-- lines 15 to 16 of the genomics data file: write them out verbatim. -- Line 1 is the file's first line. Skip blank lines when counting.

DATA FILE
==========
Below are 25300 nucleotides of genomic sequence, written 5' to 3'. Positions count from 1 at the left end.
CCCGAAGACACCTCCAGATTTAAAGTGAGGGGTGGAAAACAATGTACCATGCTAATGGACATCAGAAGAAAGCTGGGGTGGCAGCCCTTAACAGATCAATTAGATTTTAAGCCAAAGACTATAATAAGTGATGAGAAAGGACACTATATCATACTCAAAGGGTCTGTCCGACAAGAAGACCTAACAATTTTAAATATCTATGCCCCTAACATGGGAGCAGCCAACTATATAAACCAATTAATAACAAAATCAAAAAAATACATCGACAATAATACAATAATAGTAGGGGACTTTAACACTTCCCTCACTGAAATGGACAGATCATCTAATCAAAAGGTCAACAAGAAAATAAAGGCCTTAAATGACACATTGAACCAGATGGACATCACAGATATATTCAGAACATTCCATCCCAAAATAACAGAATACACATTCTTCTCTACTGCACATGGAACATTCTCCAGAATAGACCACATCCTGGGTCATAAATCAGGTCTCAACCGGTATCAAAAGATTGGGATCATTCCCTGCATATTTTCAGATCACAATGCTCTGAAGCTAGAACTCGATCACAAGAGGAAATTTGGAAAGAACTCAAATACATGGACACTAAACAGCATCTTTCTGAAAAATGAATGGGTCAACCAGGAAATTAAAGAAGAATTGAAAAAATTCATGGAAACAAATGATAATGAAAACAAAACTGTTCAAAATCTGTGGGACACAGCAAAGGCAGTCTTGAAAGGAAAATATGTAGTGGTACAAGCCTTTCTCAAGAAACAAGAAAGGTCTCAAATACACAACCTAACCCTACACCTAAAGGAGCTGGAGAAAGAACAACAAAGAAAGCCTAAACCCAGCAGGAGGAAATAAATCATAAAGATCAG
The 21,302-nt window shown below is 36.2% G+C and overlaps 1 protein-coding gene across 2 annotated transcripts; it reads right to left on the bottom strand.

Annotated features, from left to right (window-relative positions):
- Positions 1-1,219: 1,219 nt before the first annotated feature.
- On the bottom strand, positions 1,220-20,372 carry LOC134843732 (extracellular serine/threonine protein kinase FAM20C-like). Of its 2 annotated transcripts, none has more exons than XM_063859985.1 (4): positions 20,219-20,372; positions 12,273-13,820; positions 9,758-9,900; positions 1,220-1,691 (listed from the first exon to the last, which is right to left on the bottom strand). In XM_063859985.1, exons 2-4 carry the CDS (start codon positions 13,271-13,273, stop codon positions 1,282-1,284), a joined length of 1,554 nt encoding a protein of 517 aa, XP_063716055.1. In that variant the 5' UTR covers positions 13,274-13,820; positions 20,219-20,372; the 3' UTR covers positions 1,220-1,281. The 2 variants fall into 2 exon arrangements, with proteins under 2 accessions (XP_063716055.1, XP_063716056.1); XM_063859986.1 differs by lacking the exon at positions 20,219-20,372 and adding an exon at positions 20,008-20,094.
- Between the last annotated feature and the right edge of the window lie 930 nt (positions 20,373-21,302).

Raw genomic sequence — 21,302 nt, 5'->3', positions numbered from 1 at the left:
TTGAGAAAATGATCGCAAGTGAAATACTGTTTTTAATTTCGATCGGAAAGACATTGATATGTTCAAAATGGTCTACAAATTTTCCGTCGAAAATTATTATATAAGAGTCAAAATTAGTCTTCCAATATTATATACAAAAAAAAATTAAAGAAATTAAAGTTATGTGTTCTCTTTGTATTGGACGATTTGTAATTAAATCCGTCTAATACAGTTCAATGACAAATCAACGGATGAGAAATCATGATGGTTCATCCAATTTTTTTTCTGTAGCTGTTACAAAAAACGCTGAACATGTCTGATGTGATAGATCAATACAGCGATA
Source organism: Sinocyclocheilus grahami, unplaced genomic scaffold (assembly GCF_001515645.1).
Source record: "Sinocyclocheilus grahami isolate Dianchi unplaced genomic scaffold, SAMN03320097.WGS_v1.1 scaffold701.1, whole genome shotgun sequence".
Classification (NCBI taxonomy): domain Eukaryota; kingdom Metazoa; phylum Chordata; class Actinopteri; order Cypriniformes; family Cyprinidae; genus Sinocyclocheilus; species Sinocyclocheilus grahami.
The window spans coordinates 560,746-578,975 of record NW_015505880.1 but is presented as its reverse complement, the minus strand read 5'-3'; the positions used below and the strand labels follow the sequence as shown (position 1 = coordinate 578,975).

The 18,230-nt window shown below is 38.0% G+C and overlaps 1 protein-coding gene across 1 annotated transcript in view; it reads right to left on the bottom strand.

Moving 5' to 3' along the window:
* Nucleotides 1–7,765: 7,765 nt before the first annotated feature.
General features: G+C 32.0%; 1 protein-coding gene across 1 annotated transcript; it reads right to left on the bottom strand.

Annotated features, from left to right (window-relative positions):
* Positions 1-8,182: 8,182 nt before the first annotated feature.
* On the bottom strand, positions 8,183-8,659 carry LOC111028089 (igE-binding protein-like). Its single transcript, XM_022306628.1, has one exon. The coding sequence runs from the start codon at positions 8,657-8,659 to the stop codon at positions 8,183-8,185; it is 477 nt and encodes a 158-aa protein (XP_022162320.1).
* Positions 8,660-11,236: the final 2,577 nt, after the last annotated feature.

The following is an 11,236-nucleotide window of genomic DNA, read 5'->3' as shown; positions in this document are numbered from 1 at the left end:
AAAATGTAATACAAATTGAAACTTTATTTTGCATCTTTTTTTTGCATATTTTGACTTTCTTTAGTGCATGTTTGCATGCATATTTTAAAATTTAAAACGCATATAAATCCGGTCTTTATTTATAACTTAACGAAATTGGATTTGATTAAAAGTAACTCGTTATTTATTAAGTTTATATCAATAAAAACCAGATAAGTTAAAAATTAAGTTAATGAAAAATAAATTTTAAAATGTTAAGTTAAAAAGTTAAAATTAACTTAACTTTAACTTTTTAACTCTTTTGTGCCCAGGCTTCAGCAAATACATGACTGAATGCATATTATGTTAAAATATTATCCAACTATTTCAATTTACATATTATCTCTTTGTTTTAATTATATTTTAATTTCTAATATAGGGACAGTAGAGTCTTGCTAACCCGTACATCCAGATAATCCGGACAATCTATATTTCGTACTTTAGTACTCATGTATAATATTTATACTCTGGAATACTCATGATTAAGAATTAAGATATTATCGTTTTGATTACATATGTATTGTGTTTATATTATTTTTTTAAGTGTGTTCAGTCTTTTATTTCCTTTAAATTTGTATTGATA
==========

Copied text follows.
Moving 5' to 3' along the window:
* Nucleotides 1–7,765: 7,765 nt before the first annotated feature.